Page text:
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31 May, 2012 18:52

May 31, 2012


Dr. Martyn Loyd-Jones could say more in one sentence than many preachers can say in an entire series of messages. One of his statements taken from the introduction to his book ‘The Sermon On the Mount’ has been especially beneficial to me over the years ever since I first read it. Here is what he wrote: “There is nothing so likely to lead to error or hearsay as to begin with the parts rather than the whole.” This is one of those statements that should act as a plumb line for every servant of Christ who has been called to preach and proclaim the matchless Word of God.

I’ve told Bible School students around the world that this statement has more wisdom behind it than an entire semester of lectures. Read it again and ponder the significance of what he is implying. OK, let me think for you if you will. America is guilty of building entire movements around ‘parts’. We have a faith movement, a prosperity movement. a signs and wonders movement, a holiness movement, and the list goes on and on. While these movements may have a solid scriptural basis, they are still only a part and not the whole, and as such this can ultimately lead to error. What is the error? The error is making the part the whole. Jesus said, ‘in the volume of the Book it is written of ME.’ Anything is error that supplants the majesty of the Son of God from His supremacy and centrality. Paul rightly declared, ‘We preach Christ crucified…’ (1 Cor. 1:23)

While healing, holiness, end times, and evangelism are all Biblical, and have their rightful place, we can never afford to focus solely on these truths alone. Our message must always be Christ centered.

What troubles me the most regarding these parts is that they reveal a sad and serious problem in the Church today; and that is that Christ no longer seems enough. Gone is the romance and thrill of listening about the One who created the heavens and the earth; our great and glorious Savior who loved us and gave Himself for us. What could ever replace the fact that we have been brought into fellowship with the King of Kings and Lord of Lords? How is it that we mere mortals could have the privilege of loving, serving, and worshipping Him, not only now, but throughout all eternity. Nothing can ever compare to or come close to that highest of all honors.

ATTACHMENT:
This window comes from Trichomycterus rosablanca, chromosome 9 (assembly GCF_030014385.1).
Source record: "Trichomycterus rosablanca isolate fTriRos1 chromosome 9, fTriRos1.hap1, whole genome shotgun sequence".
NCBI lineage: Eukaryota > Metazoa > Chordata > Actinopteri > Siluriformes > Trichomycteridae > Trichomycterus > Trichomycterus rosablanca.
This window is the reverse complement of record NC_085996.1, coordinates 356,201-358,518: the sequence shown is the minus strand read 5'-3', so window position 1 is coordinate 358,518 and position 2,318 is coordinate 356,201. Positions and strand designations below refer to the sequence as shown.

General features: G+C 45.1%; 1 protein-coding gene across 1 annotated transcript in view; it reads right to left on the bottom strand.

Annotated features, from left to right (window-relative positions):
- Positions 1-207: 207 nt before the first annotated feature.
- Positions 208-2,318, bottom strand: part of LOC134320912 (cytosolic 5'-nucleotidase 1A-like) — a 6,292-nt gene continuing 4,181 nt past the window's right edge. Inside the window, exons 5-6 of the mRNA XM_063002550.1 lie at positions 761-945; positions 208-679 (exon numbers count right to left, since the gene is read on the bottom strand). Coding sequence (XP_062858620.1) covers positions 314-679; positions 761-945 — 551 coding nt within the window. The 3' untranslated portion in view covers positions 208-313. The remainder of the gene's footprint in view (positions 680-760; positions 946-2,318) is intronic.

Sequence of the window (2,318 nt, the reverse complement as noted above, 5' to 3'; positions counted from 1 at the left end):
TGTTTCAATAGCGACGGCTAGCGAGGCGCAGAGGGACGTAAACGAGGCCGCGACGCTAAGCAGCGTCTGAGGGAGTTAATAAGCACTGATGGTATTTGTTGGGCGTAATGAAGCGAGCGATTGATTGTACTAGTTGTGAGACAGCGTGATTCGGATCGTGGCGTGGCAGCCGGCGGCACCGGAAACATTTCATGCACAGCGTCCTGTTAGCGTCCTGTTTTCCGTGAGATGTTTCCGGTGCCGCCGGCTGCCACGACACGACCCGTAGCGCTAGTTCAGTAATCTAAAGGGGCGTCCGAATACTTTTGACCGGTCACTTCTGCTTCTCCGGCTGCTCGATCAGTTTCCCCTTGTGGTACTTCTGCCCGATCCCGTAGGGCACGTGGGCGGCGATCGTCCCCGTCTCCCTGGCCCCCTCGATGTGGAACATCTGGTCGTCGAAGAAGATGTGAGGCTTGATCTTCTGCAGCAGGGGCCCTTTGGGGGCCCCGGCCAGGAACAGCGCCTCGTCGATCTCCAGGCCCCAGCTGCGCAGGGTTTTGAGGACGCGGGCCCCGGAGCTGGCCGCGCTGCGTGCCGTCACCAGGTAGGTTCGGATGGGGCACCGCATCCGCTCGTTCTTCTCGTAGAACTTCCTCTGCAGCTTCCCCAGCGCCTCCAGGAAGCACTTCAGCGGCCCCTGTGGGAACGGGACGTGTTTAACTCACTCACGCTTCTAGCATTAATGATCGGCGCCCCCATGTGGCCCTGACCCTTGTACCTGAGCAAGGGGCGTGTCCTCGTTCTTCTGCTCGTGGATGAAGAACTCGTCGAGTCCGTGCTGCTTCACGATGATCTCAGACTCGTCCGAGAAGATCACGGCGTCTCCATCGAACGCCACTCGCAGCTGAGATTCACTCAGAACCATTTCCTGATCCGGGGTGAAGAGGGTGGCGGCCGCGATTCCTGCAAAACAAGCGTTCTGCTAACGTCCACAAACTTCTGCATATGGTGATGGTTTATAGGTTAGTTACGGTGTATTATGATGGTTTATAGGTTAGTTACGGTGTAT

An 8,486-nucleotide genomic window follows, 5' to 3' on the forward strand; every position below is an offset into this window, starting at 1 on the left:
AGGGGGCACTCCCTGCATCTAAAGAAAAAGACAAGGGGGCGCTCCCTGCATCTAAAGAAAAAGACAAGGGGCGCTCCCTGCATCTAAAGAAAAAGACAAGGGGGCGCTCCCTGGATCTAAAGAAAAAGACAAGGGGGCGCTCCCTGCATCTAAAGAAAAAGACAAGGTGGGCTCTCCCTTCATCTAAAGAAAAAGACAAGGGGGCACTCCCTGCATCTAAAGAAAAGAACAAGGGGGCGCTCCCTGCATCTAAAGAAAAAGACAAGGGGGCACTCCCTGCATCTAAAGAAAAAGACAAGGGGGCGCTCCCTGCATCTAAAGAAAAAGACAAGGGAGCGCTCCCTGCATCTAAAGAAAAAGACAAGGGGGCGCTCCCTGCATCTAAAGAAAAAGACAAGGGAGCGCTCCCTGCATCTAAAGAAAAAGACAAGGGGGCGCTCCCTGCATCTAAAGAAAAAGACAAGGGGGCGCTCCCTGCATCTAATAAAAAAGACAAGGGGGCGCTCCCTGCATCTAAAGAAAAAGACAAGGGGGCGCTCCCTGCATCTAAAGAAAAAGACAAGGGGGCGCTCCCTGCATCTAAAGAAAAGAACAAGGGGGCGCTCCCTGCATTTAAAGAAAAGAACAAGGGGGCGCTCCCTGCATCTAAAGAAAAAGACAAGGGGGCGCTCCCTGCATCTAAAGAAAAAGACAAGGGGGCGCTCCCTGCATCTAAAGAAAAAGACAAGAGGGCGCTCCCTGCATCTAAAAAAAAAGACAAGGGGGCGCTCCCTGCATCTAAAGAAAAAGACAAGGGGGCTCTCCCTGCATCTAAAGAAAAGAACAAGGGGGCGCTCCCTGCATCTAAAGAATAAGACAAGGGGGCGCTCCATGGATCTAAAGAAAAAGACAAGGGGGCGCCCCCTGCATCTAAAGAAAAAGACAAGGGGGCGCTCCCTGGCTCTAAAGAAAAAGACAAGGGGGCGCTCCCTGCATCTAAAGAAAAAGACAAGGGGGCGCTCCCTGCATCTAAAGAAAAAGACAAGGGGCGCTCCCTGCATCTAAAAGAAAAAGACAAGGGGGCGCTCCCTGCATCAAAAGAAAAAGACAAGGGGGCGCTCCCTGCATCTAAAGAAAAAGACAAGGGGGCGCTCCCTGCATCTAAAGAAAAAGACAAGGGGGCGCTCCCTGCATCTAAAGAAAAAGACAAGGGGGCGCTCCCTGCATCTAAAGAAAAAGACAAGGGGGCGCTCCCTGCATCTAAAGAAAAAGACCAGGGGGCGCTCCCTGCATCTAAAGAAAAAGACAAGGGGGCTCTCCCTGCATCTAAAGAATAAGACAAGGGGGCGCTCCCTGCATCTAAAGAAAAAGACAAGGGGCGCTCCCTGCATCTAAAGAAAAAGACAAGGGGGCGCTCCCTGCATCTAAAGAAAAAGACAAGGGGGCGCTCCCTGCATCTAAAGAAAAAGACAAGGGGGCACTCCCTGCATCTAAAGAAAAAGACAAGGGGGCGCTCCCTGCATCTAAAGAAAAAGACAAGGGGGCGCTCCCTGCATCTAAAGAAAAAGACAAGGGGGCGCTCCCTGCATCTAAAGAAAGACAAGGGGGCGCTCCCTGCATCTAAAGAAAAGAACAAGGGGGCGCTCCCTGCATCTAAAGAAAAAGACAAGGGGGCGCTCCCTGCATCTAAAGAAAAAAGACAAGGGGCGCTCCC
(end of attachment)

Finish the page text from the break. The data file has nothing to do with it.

Could it be that we have unwittingly left our first love and bought into the belief that these other parts are more important to us than the whole? I hope not, but if that is the case, I urge you to look again unto the Author and Finisher of your faith. He will never disappoint you, believe me.

Here is how the songwriter describes Him.


My hope is built on nothing less
Than Jesus’ blood and righteousness;
I dare not trust the sweetest frame,
But wholly lean on Jesus’ name.

When darkness veils His lovely face,
I rest on His unchanging grace;
In every high and stormy gale,
My anchor holds within the veil.

His oath, His covenant, His blood
Support me in the whelming flood;
When all around my soul gives way,
He then is all my hope and stay.

When He shall come with trumpet sound,
Oh, may I then in Him be found;
Dressed in His righteousness alone,
Faultless to stand before the throne.

On Christ, the solid Rock, I stand;
All other ground is sinking sand,
All other ground is sinking sand

—Edward Mote (1797-1874)

3 Comments leave one →
  1. Rickie Orchard permalink
    May 31, 2012 7:18 pm

    Thank you David…good word!!!

  2. June 1, 2012 7:02 am

    Thank you David, I so look forward to getting your post, so encouraging and uplifting of our Glorious Lord Jesus!

  3. June 7, 2012 9:29 pm

    Reblogged this on Revival Bible Study and commented:
    A great reminder by David Ravenhill that it is in Christ alone that we have our hope, wverything else stems from Him. He is the Root.

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